Purity, Addiction, The Fountainhead

I finished The Fountainhead about a week ago, and wanted to write something about it while it was fresh.

The surface rationale of Ayn Rand’s The Fountainhead is preaching Objectivism. It’s a pretty straightforward belief system that has pros and cons. After thinking about it though, a few issues below the surface became visible to me.

All of Rand’s characters in the book had some very interesting qualities. All seemed to destroy themselves for some reason or another. Rand paints them as heroes, with immovable monolithic principles and standards. Confronted with a corrupt world, these standards almost become addictive vices, and act to destroy them.

Howard Roark rapes Dominique and Rand describes how terribly she hates him. However, Dominique falls desperately in love with Roark because he represents something so pure that he should not be allowed to exist in the world. Their relationship almost seems masochistic. They both punish themselves and each other.

Gail Wynand is a newspaper mogul, a William Randolph Hearst type character, who seeks power through exploitation. He sacrifices all that is pure as a way of punishing himself and stripping away remorse. Wynand marries Roark’s lover Dominique, effectively destroys Roark’s career, yet the lone architect maintains his friendship with his nemesis.

Howard Roark himself sacrifices any ounce of success for a pure ideal. In a sense he destroys himself. Often Howard Roark sits longingly by the windowsill, smoking cigarettes. Roark destroys himself by holding true to an almost unreachable goal. He willingly gives up Dominique and moderate success. He even destroys a building he designed but was altered by lesser architects. If his creation cannot be perfect, it must not exist.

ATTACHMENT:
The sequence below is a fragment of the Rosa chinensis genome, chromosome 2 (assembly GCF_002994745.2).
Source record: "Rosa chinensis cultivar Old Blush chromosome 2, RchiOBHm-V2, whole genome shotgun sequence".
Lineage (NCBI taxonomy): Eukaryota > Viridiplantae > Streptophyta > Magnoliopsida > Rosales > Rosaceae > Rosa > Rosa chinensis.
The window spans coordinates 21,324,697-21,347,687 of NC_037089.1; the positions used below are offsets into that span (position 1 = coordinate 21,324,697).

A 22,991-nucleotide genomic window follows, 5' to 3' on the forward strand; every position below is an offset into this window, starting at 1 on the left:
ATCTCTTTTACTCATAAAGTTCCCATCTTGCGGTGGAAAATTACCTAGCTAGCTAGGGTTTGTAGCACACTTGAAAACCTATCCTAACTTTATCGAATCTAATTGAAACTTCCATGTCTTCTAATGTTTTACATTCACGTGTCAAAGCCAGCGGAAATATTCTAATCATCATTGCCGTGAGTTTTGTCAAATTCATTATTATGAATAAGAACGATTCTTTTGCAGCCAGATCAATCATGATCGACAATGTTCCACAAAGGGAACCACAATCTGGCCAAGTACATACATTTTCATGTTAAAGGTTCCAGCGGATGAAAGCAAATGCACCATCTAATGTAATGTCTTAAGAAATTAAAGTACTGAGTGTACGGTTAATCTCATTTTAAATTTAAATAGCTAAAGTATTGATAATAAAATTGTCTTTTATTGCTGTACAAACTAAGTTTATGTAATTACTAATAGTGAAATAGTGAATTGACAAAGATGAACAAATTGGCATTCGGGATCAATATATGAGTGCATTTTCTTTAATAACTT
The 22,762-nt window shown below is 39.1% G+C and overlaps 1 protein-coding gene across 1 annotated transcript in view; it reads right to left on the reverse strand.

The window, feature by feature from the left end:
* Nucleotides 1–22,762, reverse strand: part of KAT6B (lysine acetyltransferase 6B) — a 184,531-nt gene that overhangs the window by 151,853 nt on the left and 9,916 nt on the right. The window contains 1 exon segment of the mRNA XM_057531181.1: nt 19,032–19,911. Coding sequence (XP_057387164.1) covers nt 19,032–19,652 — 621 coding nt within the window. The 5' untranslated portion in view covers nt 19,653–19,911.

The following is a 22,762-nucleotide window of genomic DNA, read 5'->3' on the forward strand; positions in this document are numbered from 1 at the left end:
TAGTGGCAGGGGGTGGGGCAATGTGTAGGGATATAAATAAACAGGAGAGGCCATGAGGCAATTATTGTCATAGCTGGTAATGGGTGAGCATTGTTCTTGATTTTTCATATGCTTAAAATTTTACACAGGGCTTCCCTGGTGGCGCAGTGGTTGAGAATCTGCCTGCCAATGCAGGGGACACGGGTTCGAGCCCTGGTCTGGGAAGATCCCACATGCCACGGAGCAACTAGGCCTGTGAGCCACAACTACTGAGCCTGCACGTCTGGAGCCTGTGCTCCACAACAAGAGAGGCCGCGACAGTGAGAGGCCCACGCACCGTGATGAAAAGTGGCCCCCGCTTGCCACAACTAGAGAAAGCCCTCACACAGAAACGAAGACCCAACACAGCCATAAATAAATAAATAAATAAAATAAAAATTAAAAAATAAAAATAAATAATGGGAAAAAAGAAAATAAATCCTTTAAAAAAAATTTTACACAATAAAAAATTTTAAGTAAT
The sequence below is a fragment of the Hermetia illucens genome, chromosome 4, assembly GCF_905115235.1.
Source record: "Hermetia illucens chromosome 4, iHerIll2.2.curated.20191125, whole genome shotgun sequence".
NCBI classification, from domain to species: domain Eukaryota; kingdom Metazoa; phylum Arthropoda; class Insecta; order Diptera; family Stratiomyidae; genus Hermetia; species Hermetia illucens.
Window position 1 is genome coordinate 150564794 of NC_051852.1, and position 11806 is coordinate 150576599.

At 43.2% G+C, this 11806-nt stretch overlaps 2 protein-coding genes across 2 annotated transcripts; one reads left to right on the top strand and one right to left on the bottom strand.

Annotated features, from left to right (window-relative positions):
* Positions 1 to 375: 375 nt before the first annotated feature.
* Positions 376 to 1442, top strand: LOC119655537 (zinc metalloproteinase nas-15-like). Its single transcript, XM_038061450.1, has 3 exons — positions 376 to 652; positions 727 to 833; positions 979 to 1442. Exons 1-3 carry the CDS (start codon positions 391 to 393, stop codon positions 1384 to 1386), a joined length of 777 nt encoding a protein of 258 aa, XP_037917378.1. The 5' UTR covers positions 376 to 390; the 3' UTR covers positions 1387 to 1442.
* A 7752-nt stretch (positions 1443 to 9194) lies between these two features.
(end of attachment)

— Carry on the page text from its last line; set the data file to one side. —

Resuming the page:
The world is corrupt and destroys those who are pure. But this is the human story. In the same way, addiction destroys an innocent purity, but creates personality and depth.

Addiction is a way of consciously destroying oneself to create a perpetuating lifestyle, in a way that it appeals to familiarity. Those addicted to vices find ways to mold their lifestyle around their addiction, creating a cycle. Addiction is about repetition. Those who smoke cigarettes get the same brands, smoke in the same physical manner, and consciously destroy themselves in order to cope and seek meaning. Those who drink use the same type of liquor, the same chasers, and put themselves in a repeatable, familiar mood.

There is a nebulous relationship between human purity and addiction, two sides of a whole.

Addiction is a horrible thing, but a powerful thing. All who attempt to speak about it must experience it first hand. Creating an internal struggle is perhaps worth the physical risk.

Palahniuk and Brock, two poets skirting the edge: “I don’t want to die without any scars,” and “If it takes shit to make bliss then I feel pretty blissfully.”

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